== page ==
School issue requires wisdom
If you live in Longmeadow you have probably noticed that services you once enjoyed are now extras that are not included in return for your tax dollars. A few weeks ago the Select Board talked seriously about taking away two more services we currently enjoy. A two million dollar revenue shortfall for 2011 may result in the closing of Storrs Library and the Senior Center. The alternative is, of course, another override and higher taxes for us all.
On Feb. 1, the Longmeadow Select Board held another meeting. I sat for about an hour listening to young folks (adults and teens) plead for a lickety-split process to secure town approval of the School Building Committee's proposed $80 million project for a new high school. We were told repeatedly that time was flying by and anticipated costs for this, bigger than any previous town capital outlay, were escalating virtually out of control. They exhorted us to ignore the forest of needs currently facing the town and embrace their sacred tree before its rapidly expanding trunk exceeds the breadth of their frantic grasp.
The irony of listening to people who have cavalierly rejected alternative options, less than half the cost of their $80 million extravaganza, suddenly express frantic concern over unrealistic predictions of cost escalation was surreal. In my nearly 50 years of professional architectural practice, I never heard such desperate exhortation to alacrity. I was almost compelled to bolt from the meeting, rush to the school and tear down that shabby edifice with my bare hands in hope of reining in the tsunami of excess cost currently rushing to engulf their platinum high school project.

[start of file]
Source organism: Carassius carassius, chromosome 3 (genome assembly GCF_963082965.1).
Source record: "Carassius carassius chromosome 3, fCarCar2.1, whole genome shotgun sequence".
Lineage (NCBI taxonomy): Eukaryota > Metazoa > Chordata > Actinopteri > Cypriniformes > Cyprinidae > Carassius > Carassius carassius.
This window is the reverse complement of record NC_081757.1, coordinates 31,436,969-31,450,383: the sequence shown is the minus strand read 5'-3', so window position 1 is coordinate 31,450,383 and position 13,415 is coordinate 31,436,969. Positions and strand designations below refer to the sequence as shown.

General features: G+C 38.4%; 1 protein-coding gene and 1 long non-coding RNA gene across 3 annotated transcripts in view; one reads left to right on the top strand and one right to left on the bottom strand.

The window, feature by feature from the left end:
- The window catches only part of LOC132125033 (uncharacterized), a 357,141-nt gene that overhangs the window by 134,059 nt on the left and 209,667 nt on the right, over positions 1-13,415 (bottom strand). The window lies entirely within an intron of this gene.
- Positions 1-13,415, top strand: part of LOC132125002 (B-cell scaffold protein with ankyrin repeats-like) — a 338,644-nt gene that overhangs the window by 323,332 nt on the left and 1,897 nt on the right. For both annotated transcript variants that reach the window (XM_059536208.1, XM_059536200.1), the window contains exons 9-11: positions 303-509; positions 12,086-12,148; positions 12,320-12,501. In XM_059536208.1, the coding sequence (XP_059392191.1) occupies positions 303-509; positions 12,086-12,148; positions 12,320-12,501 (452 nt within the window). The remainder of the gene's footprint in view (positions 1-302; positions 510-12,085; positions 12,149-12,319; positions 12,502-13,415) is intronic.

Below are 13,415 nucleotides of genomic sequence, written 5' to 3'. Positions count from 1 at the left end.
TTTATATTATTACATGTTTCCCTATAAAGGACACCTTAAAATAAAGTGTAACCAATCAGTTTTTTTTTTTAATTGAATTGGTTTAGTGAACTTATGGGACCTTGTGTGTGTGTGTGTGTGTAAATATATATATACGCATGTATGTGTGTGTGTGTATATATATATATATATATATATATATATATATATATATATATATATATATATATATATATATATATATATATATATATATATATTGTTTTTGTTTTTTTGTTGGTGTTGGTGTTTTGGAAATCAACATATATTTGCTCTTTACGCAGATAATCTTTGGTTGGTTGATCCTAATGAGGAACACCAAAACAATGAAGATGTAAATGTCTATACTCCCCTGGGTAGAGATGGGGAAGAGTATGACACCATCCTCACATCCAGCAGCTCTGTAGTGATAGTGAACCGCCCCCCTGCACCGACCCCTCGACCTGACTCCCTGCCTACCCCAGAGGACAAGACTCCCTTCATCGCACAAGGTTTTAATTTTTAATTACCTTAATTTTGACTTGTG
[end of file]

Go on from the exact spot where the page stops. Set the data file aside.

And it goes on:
Hyperbole aside, the fact is that construction, along with the rest of the American economy, is in a slump and costs are not escalating on an hourly schedule. It is important to recognize that these sincere, but duped, young people were only regurgitating the misinformation that had been prepared for them by a group whose agenda is a new school, come hell or high water. The time for real concern over cost was several years ago when the School Committee refused to consider proposals for rehab of the existing building. Their claimed concern over cost at this time is a red herring designed to divert attention from the broad fiscal crisis that the people of Longmeadow must deal with.
Fortunately there were several older and wiser participants at the meeting whose comments conveyed a more sober and realistic picture of the many other costly obligations, and equally pressing needs, facing the town of Longmeadow. They made clear that what was repeatedly referred to as the most expensive project ever proposed for our town is matched dollar for dollar by a host of other equally essential items. When the Select Board feels compelled to have serious discussion about closing Storrs Library and the Senior Center just to struggle through 2011, I have to wonder why the School Committee dares to even consider an $80 million high school project.
We all agree that the high school is in need of refurbishing. Deciding what to do, when to do it, and how to do it will require the wisdom of Solomon, the patience of Job and sufficient time for reflection, on the broad spectrum of town needs and obligations, by all of the people of Longmeadow. The tunnel vision and rush to judgment demanded by our misguided brothers and sisters would not only be inappropriate, it would also be unwise.
Philip B. Fregeau